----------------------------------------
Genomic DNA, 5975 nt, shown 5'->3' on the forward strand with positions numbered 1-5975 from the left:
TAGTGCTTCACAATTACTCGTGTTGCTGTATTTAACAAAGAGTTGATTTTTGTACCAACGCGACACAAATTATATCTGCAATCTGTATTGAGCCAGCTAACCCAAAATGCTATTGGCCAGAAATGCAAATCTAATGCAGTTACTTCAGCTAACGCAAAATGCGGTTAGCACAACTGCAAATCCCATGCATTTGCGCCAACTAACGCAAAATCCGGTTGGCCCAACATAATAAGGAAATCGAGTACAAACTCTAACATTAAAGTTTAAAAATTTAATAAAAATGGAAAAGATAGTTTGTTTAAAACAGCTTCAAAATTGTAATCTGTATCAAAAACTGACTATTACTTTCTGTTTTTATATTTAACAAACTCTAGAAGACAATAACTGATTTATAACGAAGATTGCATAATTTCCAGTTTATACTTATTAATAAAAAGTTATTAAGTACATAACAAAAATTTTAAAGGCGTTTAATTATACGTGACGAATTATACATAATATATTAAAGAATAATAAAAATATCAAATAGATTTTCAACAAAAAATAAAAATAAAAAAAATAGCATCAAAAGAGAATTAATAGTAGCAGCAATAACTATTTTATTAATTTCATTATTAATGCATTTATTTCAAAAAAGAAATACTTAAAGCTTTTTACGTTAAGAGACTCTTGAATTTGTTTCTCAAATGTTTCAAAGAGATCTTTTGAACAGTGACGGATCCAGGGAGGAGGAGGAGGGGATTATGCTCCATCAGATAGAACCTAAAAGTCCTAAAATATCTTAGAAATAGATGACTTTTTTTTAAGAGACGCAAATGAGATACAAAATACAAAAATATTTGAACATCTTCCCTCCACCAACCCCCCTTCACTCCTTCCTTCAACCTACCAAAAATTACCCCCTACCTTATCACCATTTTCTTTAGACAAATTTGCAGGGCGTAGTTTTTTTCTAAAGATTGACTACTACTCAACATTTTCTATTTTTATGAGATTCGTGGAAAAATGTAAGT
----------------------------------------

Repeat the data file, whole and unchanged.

Genomic DNA, 5975 nt, shown 5'->3' on the forward strand with positions numbered 1-5975 from the left:
TAGTGCTTCACAATTACTCGTGTTGCTGTATTTAACAAAGAGTTGATTTTTGTACCAACGCGACACAAATTATATCTGCAATCTGTATTGAGCCAGCTAACCCAAAATGCTATTGGCCAGAAATGCAAATCTAATGCAGTTACTTCAGCTAACGCAAAATGCGGTTAGCACAACTGCAAATCCCATGCATTTGCGCCAACTAACGCAAAATCCGGTTGGCCCAACATAATAAGGAAATCGAGTACAAACTCTAACATTAAAGTTTAAAAATTTAATAAAAATGGAAAAGATAGTTTGTTTAAAACAGCTTCAAAATTGTAATCTGTATCAAAAACTGACTATTACTTTCTGTTTTTATATTTAACAAACTCTAGAAGACAATAACTGATTTATAACGAAGATTGCATAATTTCCAGTTTATACTTATTAATAAAAAGTTATTAAGTACATAACAAAAATTTTAAAGGCGTTTAATTATACGTGACGAATTATACATAATATATTAAAGAATAATAAAAATATCAAATAGATTTTCAACAAAAAATAAAAATAAAAAAAATAGCATCAAAAGAGAATTAATAGTAGCAGCAATAACTATTTTATTAATTTCATTATTAATGCATTTATTTCAAAAAAGAAATACTTAAAGCTTTTTACGTTAAGAGACTCTTGAATTTGTTTCTCAAATGTTTCAAAGAGATCTTTTGAACAGTGACGGATCCAGGGAGGAGGAGGAGGGGATTATGCTCCATCAGATAGAACCTAAAAGTCCTAAAATATCTTAGAAATAGATGACTTTTTTTTAAGAGACGCAAATGAGATACAAAATACAAAAATATTTGAACATCTTCCCTCCACCAACCCCCCTTCACTCCTTCCTTCAACCTACCAAAAATTACCCCCTACCTTATCACCATTTTCTTTAGACAAATTTGCAGGGCGTAGTTTTTTTCTAAAGATTGACTACTACTCAACATTTTCTATTTTTATGAGATTCGTGGAAAAATGTAAGT